In my years before election to the board, I often wondered, “What does the ACS Board of Directors do?” I am now in a better position to answer that question, and I offer the following responsibilities and accomplishments of the board, not in any particular order: (1) Develop guiding principles for expanding the global presence of ACS and determine the best execution strategy; (2) oversee the financial health of the society, ensuring prudent stewardship over our budget, which today exceeds a half-billion dollars; (3) develop and approve an annual strategic plan, articulating goals and objectives with defined metrics and timelines; (4) conduct regular external compensation reviews for the chief executive officer and the executive leadership team, linking compensation to agreed-upon annual objectives; (5) approve multiple ACS national awards and nominations to U.S. national awards; (6) approve our operating and capital budgets as well as the strategic imperatives of our information units, ACS Publications, and CAS, ensuring a sustainable future for the society; (7) set targets and priorities for our development office; (8) debate and approve ACS public policy statements and policy priorities, which may vary from year to year; (9) execute our annual Society Program Portfolio Management process to ensure that all our programs are performing to expectations, resourced to win, and positioned ideally within our portfolio of programs; (10) promote science, technology, engineering, and mathematics education initiatives such as Science Coaches, Chemistry Ambassadors, and the highly successful American Association of Chemistry Teachers; (11) develop capabilities to enable chemistry-based entrepreneurs to successfully launch start-ups, fostering future job creation for chemists and chemical engineers; (12) set guidelines for the society on scientific freedom and human rights; (13) continue to oversee the ACS Fellows Program, which was approved in 2011; (14) ensure success of a board public access and diversity stakeholder working group; (15) approve the launch of new ACS journals and editorial appointments; (16) work with the board-level committees, especially the Committee on Professional & Member Relations and the Committee on Public Affairs & Public Relations, to meet their many important objectives; (17) collaborate with the External Affairs & Communications unit in support of public outreach and government affairs advocacy; (18) participate in many ACS committees via board representation in a liaison relationship; (19) conduct strategic planning retreats and financial planning conferences; (20) establish the basis for ACS International Chemical Sciences Chapters and form alliances with international chemical societies; and (21) search, select, and recruit top talent for the society such as CEO and his or her direct reports.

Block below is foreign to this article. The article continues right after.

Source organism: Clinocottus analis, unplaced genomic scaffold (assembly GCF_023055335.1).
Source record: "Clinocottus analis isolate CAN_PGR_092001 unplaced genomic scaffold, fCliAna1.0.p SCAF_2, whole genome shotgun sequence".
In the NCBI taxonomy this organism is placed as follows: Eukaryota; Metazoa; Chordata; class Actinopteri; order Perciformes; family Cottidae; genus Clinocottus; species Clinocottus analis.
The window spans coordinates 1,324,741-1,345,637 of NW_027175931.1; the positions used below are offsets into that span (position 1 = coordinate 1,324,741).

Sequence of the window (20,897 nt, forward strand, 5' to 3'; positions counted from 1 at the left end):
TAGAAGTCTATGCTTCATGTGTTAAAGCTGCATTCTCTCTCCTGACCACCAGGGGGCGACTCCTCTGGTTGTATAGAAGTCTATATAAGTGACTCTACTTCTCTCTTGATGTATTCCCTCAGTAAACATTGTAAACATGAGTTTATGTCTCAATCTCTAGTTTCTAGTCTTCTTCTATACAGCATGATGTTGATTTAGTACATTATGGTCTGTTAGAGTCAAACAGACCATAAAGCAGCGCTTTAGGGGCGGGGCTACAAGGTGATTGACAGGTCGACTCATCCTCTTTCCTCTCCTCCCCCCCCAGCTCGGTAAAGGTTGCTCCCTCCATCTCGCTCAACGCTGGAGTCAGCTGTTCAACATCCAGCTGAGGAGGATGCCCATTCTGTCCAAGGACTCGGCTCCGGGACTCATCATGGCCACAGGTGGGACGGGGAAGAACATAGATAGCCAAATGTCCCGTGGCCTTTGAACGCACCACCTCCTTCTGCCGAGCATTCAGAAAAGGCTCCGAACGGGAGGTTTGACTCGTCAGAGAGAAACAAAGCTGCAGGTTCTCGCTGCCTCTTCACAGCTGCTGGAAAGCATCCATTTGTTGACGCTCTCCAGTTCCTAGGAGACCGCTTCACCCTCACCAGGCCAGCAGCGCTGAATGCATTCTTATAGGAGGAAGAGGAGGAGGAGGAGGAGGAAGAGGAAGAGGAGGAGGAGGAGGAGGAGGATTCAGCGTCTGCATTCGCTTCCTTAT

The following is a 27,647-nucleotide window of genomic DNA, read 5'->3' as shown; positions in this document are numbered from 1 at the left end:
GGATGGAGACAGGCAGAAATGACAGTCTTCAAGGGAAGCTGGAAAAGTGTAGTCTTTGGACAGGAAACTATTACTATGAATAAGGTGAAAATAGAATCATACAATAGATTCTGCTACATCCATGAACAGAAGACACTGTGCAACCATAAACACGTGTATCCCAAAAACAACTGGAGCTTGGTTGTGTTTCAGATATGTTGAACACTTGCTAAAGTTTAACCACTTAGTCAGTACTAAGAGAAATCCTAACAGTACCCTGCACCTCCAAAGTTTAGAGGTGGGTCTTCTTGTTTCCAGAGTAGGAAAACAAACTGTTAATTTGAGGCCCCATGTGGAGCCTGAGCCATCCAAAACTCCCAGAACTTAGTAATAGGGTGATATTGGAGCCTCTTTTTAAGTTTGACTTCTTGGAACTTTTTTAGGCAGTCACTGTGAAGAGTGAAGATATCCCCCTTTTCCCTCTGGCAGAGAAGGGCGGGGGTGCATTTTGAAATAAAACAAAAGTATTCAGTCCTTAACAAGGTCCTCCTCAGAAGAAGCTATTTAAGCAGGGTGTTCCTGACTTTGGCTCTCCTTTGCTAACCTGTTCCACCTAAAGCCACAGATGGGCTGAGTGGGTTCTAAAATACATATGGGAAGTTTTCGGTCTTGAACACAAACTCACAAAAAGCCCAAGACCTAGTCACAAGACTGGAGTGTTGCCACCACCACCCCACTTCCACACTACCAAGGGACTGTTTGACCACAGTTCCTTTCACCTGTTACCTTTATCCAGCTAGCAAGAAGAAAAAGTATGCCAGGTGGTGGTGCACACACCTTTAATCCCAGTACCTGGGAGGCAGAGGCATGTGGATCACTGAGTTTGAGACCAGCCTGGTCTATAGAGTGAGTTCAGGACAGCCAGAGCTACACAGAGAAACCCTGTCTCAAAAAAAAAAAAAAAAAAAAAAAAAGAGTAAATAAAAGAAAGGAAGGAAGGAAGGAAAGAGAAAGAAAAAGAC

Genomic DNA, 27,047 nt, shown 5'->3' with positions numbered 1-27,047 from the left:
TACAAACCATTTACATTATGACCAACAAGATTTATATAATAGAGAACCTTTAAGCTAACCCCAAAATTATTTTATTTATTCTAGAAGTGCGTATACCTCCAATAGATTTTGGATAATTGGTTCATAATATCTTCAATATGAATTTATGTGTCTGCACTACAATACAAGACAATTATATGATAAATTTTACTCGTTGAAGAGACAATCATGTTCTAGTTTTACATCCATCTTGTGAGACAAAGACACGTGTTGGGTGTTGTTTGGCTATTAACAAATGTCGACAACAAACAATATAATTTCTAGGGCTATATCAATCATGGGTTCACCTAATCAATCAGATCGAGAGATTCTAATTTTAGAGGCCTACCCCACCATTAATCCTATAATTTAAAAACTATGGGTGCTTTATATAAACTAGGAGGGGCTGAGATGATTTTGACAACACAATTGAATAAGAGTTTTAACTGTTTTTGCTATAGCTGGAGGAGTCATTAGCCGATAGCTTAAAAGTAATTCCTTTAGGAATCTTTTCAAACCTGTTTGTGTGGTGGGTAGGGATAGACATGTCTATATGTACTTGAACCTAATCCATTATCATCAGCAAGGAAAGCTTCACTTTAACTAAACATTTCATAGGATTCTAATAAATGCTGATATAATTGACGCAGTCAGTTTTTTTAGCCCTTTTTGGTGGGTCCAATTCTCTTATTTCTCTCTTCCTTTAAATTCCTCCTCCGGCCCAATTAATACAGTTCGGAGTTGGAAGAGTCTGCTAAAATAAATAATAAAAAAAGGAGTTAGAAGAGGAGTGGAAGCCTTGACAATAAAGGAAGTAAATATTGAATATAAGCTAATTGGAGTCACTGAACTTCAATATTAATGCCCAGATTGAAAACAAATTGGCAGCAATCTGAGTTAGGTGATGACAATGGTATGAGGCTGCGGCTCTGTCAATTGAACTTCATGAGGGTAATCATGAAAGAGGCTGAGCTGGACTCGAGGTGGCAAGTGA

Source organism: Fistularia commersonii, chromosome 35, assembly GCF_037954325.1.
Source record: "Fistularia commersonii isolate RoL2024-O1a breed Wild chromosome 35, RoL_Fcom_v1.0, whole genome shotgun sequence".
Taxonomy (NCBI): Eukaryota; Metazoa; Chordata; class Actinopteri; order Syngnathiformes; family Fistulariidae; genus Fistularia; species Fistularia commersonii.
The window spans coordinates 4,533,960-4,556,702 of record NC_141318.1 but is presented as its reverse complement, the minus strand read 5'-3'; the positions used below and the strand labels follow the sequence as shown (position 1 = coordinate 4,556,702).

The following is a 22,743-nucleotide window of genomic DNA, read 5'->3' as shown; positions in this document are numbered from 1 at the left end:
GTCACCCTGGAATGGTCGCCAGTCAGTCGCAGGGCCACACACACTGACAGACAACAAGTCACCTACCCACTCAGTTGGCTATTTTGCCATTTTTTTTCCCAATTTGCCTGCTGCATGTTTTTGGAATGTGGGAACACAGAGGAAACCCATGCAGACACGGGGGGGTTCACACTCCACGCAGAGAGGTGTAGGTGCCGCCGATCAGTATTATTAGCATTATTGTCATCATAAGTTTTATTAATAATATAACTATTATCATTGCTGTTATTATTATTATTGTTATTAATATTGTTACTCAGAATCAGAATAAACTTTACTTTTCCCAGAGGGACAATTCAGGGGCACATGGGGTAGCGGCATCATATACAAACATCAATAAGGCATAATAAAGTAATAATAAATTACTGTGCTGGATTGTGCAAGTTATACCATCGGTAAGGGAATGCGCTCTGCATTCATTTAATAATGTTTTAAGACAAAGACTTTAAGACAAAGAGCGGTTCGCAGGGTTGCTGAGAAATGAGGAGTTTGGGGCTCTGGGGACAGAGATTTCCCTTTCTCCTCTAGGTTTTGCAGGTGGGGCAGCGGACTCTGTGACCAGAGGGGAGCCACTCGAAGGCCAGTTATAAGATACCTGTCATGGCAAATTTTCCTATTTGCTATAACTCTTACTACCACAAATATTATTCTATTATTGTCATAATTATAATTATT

A number of additional responsibilities are required of the board chair, such as attending the Editors’ Conference and the Governing Board for Publishing quarterly meetings, visiting the Royal Society of Chemistry to engage in collaborative efforts in a “precompetitive” space, and participating on advisory boards such as the Green Chemistry Institute and the C&EN Editorial Board.

My parting thoughts at the end of watch are best summarized in my Aug. 22, 2016, Comment in C&EN titled “Governance reform: Toward a modernization of ACS.” I view the need for streamlining and simplifying our governance structure and our operational processes as currently the most important undertaking for ACS. I am confident that at the end of that challenging journey, we will realize greater efficiencies and agility, thereby freeing more human and capital resources to carry out the many wonderful programs that ACS offers to the chemical enterprise.

I will close by asking all members of the society, in all capacities and capabilities, to work toward this future state as we welcome the new board chair on Jan. 1 for that person’s “start of watch.”

Views expressed are those of the author and not necessarily those of C&EN or ACS.


CORRECTION: This article was updated on Dec. 13, 2017 to reflect that it was the ACS Defined Benefit Pension Plan, not the ACS Defined Contribution Retirement Plan, that was frozen in 2009.